Earlier this month, a Harris County jury awarded a Houston woman more than $30,000 in a lawsuit filed against Montrose restaurant Baba Yega that alleged she was fired for reporting discriminatory behavior.
The suit, filed by a woman named Christine Nugent in Harris County District Court on May 10, 2018, claims that Nugent was fired from her job at Baba Yega after reporting “discriminatory and harassing conditions and behaviors at the restaurant” to the restaurant’s owners. According to Nugent’s original complaint, Nugent was a manager at the restaurant who was told about and witnessed the use of “ethnic slurs, and sexual-orientation-based slurs,” “age discrimination,” and “racially discriminatory comments regarding customers” from her co-workers and employees she supervised.
When Nugent reported this behavior to the owners of Baba Yega, the suit claims that Baba Yega’s owners “pointedly ignored her” and allegedly retaliated by excluding Nugent from important meetings and lodging unfounded complaints about her performance. Nugent’s suit claims that she was eventually fired from the restaurant in 2017, when its owners claimed that she was “not on board” with changes they planned to make.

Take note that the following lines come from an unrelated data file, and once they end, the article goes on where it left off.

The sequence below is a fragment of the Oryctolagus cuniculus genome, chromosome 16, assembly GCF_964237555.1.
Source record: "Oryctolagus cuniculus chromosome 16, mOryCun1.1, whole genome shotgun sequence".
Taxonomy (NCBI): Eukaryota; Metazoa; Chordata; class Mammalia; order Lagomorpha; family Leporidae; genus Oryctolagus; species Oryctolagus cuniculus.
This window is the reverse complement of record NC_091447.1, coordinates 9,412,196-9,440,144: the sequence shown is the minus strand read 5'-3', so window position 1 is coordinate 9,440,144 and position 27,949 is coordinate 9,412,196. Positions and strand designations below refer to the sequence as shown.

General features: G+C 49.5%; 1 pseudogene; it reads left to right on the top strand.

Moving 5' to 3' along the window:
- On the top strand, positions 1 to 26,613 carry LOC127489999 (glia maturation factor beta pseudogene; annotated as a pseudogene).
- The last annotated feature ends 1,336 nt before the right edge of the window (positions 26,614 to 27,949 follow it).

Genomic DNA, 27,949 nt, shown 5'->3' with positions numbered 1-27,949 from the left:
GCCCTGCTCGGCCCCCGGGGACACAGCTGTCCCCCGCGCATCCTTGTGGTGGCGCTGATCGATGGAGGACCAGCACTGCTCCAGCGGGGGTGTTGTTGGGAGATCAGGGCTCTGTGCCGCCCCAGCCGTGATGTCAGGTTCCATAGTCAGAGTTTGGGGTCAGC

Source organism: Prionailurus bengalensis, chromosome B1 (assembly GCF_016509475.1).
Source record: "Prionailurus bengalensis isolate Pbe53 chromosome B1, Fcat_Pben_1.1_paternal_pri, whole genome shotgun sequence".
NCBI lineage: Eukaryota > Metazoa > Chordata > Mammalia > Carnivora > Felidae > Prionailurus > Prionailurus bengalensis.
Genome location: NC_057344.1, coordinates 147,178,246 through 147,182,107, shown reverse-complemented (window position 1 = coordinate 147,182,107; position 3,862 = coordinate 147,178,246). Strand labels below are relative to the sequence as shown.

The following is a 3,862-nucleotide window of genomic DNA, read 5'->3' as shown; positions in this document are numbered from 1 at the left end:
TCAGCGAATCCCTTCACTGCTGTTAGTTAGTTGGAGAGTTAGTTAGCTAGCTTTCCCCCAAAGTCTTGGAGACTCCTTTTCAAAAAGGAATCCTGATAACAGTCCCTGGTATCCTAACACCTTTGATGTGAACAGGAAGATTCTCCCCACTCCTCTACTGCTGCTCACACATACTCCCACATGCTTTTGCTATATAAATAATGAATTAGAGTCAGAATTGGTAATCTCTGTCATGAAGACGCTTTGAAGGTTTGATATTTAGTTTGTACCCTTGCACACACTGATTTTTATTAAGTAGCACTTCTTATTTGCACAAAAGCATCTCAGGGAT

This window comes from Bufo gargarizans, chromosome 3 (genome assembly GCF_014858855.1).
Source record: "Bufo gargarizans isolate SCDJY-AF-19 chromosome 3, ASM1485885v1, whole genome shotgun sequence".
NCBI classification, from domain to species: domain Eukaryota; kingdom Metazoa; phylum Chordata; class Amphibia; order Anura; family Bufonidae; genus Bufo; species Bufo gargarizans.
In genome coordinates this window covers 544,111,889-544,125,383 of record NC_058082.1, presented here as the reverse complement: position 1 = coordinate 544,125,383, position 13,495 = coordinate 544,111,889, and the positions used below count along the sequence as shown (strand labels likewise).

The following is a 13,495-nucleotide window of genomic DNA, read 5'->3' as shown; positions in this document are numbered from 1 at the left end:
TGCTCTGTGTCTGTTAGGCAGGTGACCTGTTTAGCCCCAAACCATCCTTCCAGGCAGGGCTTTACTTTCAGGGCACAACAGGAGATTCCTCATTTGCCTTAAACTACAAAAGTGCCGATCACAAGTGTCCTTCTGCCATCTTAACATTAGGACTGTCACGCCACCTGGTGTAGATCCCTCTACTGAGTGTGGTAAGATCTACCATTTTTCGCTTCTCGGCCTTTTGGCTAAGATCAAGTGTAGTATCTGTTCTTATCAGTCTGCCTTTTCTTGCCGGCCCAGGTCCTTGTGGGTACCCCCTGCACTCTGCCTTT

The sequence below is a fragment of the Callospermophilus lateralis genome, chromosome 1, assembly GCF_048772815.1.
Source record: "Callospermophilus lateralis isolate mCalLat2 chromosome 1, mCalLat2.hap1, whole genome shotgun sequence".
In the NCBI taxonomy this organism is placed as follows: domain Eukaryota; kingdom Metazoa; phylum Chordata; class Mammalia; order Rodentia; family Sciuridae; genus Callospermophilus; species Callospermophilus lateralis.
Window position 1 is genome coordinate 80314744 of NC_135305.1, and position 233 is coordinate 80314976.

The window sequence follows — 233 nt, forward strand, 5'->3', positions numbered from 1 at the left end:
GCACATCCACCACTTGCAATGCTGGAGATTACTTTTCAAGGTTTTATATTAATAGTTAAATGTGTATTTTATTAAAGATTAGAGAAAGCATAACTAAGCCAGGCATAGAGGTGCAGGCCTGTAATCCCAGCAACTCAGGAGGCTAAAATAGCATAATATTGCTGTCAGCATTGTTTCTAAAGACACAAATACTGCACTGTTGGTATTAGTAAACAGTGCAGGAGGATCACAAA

It further alleges that the owners of Baba Yega engaged in discriminatory practices like firing a longtime bartender because they “wanted someone younger in the position” and only hiring males to work in the kitchen because “men are better at that work.” It also claims that Nugent was paid demonstrably less for the same work as a male counterpart. In an official response filed with the court in June 2018, 2611 Grant Inc., the company that owns Baba Yega, generally denied all of Nugent’s claims and requested a jury trial.
The matter was heardin a two-day trial at the beginning of October, and the jury found that Baba Yega fired Nugent “because of [her] opposition to a discriminatory practice,” according to the charge of court. It also recommended $27,000 in back pay and benefits be awarded to Nugent, along with $5,000 in compensatory damages for “emotional pain and suffering, inconvenience, mental anguish, [and] loss of enjoyment of life.”
Less than 6 months after this lawsuit was filed, Baba Yega was forced to close after a fire ripped through its Montrose bungalow in December 2018. According to the restaurant’s Facebook page, its owners are currently working on rebuilding the space, and have plans to reopen a “bigger and better” restaurant sometime in 2020.
When reached by Eater, the owners of Baba Yega, who also operate Hungry’s, Upstairs Bar and Lounge, and NextDoor Bar & Lounge in Houston, declined to comment on the lawsuit.